I don't think that a different machine should require a different approach - though might require different dose and/or extraction time.



Second... Synesso Triple basket:

Moderate updose, slow flow on the shot. 1.5oz shot in 28 seconds. A little over 201F.
Lots of chocolate, a little caramel, leather in the body. Berry and plum in the finish with some hints of pomegranate syrup. Berry was mostly noticed in the aroma - where it was perceived as blueberry and raspberry.
Still a little unbalanced as a straight shot but entirely drinkable.
Very nice in short milk drinks where it becomes all milk chocolate fruit truffle. This is a particularly nice espresso for a 5.5oz cappuccino when extracted in this manner.

Oddly, the LM triple basket yielded significantly inferior results for me (chocolate down, leather up; berry down, plum up; super unbalanced).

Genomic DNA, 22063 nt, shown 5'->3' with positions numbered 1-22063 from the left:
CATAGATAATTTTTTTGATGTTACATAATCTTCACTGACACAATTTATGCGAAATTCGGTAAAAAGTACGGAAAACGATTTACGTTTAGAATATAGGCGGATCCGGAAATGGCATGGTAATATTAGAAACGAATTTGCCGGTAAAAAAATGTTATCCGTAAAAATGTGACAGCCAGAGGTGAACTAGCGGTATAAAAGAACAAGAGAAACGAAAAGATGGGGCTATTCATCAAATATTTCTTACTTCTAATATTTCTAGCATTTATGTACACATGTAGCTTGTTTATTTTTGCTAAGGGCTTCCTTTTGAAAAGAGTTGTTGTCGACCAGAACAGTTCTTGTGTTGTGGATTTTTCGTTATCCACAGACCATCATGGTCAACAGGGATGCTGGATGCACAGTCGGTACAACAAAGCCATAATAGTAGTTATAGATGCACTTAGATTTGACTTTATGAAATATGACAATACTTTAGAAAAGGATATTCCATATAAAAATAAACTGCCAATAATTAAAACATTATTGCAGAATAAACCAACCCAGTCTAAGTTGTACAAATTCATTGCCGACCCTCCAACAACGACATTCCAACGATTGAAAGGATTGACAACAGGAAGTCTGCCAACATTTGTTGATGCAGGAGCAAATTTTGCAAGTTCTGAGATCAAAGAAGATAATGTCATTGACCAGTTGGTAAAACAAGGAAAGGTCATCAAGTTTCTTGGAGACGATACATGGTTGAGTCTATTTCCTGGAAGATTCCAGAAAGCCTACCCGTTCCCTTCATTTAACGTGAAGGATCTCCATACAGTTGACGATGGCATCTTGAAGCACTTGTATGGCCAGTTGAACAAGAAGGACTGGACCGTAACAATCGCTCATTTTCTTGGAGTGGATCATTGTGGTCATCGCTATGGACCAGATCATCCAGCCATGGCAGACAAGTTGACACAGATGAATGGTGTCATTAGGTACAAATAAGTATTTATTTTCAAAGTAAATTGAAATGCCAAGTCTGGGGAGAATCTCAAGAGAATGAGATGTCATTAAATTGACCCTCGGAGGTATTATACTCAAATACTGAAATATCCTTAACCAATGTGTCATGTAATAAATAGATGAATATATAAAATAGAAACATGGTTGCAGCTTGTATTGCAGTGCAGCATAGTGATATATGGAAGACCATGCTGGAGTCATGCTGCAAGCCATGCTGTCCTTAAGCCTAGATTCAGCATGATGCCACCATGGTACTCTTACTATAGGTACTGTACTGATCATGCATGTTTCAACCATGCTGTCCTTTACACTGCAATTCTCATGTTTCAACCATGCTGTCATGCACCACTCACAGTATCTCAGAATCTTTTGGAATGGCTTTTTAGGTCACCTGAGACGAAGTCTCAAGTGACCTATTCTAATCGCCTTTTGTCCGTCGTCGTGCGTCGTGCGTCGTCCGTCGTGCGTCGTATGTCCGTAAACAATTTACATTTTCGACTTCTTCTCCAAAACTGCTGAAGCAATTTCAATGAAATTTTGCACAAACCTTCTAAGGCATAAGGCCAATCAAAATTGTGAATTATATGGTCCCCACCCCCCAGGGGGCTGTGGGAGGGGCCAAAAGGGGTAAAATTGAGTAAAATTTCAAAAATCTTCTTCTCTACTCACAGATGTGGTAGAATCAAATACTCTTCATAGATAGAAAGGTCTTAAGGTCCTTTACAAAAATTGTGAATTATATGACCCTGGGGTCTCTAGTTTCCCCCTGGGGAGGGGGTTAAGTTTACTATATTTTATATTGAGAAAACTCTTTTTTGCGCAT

One note of caution... this is not a particularly hard espresso to work with. But if your machine has a dramatic decline in intra-shot brew temp, you might struggle to get a shot you're happy with.


To sum up...

This is a very "personal" espresso. It has a signature flavour that is unlike the normal well known espressos - and that should be applauded. It is far from meek. As such... it's likely that you're going to either love it or hate it.

If you mostly drink short milk drinks, like your coffees big and bold and own a Synesso triple basket you might really like this espresso.
If you love Ethiopian SO shots and prefer your espresso very ristretto, you also might really like this espresso.